During the dialogues, USFRA released the results of two national surveys that polled farmers and consumers about food and farm issues.

The results of those surveys further underscore the difficult task at hand. The surveys show that consumers think about food production constantly and are interested in knowing about the food they eat, yet they know very little about how food is brought to the dinner table.

This finding doesn’t surprise Stallman. At the Washington, D.C. town hall, Stallman said the results of the survey underscore the need of farmers and ranchers to do a better job of reaching out to consumers. The good news, he says, is that farmers and ranchers want to open up to their customers and become more transparent.

The consumer survey makes it clear that Americans have become disconnected from their food. A staggering 72 percent surveyed know nothing or very little about farming and ranching. Still, 70 percent said their purchase decisions are affected by how food is grown and raised, while 72 percent say they think about the topic when purchasing groceries.

Another important finding of the survey shows that consumers expect farmers to produce healthy foods, with 79 percent of those surveyed saying producing healthy choices for all consumers is very important for farmers and ranchers to consider when planning farming and ranching practices.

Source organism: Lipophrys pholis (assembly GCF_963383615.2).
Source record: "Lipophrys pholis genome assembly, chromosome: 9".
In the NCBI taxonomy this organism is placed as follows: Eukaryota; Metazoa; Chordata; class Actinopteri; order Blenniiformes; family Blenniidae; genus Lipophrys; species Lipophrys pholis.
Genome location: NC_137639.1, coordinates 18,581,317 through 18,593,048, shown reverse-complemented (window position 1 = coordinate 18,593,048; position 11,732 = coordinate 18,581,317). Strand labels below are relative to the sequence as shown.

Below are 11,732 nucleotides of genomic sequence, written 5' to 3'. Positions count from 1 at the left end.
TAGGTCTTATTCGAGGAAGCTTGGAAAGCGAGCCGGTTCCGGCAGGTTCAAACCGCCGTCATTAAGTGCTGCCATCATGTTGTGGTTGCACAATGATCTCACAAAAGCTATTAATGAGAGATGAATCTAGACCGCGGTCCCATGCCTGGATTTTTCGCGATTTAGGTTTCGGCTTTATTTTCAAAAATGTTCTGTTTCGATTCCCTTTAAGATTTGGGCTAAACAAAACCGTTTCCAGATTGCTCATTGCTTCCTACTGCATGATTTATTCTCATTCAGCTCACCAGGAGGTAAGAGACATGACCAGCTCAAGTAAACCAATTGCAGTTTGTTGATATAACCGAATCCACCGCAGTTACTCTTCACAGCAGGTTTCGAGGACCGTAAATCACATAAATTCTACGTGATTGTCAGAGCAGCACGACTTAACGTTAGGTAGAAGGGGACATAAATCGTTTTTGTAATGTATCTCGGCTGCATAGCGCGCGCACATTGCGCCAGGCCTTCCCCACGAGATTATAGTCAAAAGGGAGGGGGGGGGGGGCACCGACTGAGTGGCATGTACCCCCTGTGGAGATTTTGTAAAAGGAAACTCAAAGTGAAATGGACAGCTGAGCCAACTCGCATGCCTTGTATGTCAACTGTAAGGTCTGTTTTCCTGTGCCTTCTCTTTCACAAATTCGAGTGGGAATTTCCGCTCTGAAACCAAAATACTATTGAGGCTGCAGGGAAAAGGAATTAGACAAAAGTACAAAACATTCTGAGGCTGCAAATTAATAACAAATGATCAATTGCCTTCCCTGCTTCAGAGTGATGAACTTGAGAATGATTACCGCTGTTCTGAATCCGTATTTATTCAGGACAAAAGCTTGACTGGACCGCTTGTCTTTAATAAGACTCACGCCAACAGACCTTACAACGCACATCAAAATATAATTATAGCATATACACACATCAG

In the survey of farmers and ranchers, a whopping 86 percent responded that the average consumer has little or no knowledge about modern farming and ranching.

A clear result of the survey was that farmers and ranchers believe the top misconception they must overcome is the notion that a few “bad actors” represent all of agriculture.

Additionally, farmers and ranchers identified the role of pesticides, antibiotics and fertilizers in food production as the most important priorities they should address when communicating with consumers.

The results of the survey underscore the daunting task USFRA faces. But the dialogue has begun and leaders of USFRA are committed to engaging, openly and honestly answering questions about how food is grown and tended.

Already, USFRA is proving the skeptics wrong. Stallman and other USFRA leaders have one clear message to consumers: “We’re listening.”